Articles - Global
IATA’s director general and CEO, Alexandre de Juniac, has said at the IATA media briefing on COVID-19, that “there will be at least two kinds of headwinds” to get people traveling by air again.; economic and confidence. Economic headwinds are where the industry can be “reasonably confident in overcoming the hurdle of the pandemic” while the confidence headwinds are seen as the bigger challenge, such as government confidence to be able to open borders again.
CAPA, 4 June 2020, Online
The searches for package holidays to popular European destinations have risen in the past two weeks as countries are now starting to reopen their borders to tourists. Interest in holidays to Spain between July 1 and October 31 have increased by 52%, Greece by 51% ,and Portugal by 38%. According to new data from TravelSupermarket, the ten most popular countries are 1. Spain, 2. US, 3. Greece, 4. Maldives, 5. Turkey, 6. Mexico, 7. Italy, 8. Portugal, 9. Cyprus, and 10. UAE.
Travel Weekly, 3 June 2020, Online
Technology suppliers have been developing services to help clients bring back confidence in travel with tools such as virus trackers that are designed to give travel managers insights into outbreak hotspots and risks in specific markets. Swedish software company, Safeture, has successfully developed a COVID-19 exposure tracker that leverages their global data platform, to combine infection data for global subregions with individual employee travel patterns.
Business Travel News, 29 May 2020, Online
Accor are starting to reopen some hotels. Accor has unveiled a new global campaign with the tagline ‘Reignite the Love of Travel’. The campaign is launching in hope to reassure and to recreate a desire to travel as restrictions start easing across many destinations. ‘Reignite the Love of Travel’ will start during the summer with a social media campaign inviting travelers to share their travel dreams and inspiration. They will be combined to create an inspirational montage-style travel film.
Travel Weekly, 29 May, Online
OAG has reported that while global capacity has dipped by 2% to roughly 31m seats this week, in eight out of the ten largest regional markets capacity remained up. The largest growth this week was the lower South America and Southwest Pacific regions, capacity in South Asia went down by 40% compared to the previous week. Overall, global airline capacity remains 28% of what it was this time last year.
Business Travel News, 26 May, Online
In response to the coronavirus pandemic, hotel groups around the world are announcing new cleaning programs to reassure guests. The most common measures include increasing the frequency of cleaning public areas, increasing the number of hand sanitizers available, using specialized products for wiped downs, and training teams in protective protocols.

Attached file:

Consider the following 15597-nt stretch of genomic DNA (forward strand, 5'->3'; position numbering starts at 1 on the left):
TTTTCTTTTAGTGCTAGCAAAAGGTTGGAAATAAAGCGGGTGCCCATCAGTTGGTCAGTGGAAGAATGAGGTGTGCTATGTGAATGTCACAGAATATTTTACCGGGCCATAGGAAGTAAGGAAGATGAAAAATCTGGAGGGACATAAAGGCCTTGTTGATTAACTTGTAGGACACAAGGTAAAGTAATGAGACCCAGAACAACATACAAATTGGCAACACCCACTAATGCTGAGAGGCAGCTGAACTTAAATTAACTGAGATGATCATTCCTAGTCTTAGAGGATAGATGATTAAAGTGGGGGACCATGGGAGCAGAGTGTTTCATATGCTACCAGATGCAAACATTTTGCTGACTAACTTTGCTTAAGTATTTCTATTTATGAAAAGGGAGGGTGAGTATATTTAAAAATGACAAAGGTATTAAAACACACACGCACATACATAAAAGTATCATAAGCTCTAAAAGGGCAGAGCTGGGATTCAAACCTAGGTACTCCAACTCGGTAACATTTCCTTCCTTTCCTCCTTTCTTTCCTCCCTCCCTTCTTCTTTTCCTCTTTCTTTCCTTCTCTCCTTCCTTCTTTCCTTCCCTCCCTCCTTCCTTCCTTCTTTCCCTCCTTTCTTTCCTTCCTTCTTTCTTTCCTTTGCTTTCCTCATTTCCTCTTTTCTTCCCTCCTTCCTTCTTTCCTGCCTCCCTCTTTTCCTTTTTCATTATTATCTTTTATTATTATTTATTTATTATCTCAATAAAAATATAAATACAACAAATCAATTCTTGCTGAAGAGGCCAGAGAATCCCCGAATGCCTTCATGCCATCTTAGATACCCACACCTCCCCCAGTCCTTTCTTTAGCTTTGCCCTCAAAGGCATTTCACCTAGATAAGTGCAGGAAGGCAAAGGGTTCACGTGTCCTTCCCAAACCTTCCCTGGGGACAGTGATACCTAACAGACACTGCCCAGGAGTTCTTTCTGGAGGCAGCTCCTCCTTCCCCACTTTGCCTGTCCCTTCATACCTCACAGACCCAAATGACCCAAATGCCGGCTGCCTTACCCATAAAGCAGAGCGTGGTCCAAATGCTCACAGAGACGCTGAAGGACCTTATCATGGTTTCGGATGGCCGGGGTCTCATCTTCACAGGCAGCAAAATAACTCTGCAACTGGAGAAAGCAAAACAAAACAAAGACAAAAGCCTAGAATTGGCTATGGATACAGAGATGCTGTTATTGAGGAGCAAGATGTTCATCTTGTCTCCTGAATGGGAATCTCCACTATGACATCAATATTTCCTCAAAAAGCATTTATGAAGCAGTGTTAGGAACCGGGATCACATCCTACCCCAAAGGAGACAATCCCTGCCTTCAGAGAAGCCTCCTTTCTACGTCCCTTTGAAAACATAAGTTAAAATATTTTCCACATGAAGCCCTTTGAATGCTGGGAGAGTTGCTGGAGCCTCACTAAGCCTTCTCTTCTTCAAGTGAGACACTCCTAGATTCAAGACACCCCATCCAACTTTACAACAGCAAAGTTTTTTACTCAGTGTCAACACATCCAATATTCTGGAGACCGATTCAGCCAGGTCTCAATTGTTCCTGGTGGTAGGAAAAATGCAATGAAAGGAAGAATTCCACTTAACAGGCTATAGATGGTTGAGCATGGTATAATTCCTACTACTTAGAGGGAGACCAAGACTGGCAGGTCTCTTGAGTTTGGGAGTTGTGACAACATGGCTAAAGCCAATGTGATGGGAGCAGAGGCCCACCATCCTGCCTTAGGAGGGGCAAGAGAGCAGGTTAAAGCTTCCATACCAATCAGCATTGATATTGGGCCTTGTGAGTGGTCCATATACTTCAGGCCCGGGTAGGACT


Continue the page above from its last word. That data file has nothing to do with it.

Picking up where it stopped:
Business Traveller, May 26 2020, Online
The Global Business Travel Association survey drew responses from more than 1,700 member companies around the world. Three quarters (76%) said airlines should sanitize every traveler touchpoint before each flight to address health concerns. 60% want passengers to be required to wear face masks and 59% want middle seats left empty. These were the top-three COVID-19 safety measures companies identified.
Travel Weekly, May 20 2020, Online
IATA’s director general, Alexandre de Juniac, has said that “governments must work together” in order to avoid confusion, and they must agree on global standards to re-start the industry by building measures that are continuously reviewed, but has also stated that there are “reasons to be optimistic”, identifying the initiative of the International Civil Aviation Organization (ICAO) called the COVID-19 Aviation Recovery Task Force (CART) and IATA’s own road map to recovery – Biosecurity for Air Transport.
Business Traveller, 20 May 2020, Online
IATA has announced a series of commitments, agreed by the airline CEOs on its Board of Governors, of five principles for reconnecting the world by air transport. The principles include; aviation must always put safety and security first, aviation will respond flexibly as the crisis and science evolve, aviation will be a key driver for economic recovery, aviation will meet its environmental targets, and aviation will operate to global standards that are harmonized and mutually recognized by governments.
Airlines IATA News, 20 May 2020, Online
Measures to contain the spread of COVID-19 have changed the way people travel but those measures are different depending on the location. Thailand have stopped serving food and must wear masks, in Indonesia planes must be half-empty and, in the US & Europe, airlines must keep the middle seats opened. Boeing’s VP has said that they would like to see standardization of protocols while Finnair’s chief executive has said that because aircrafts are not designed to social-distance, other measures such as facemasks are needed.
Gulf News, 19 May, Online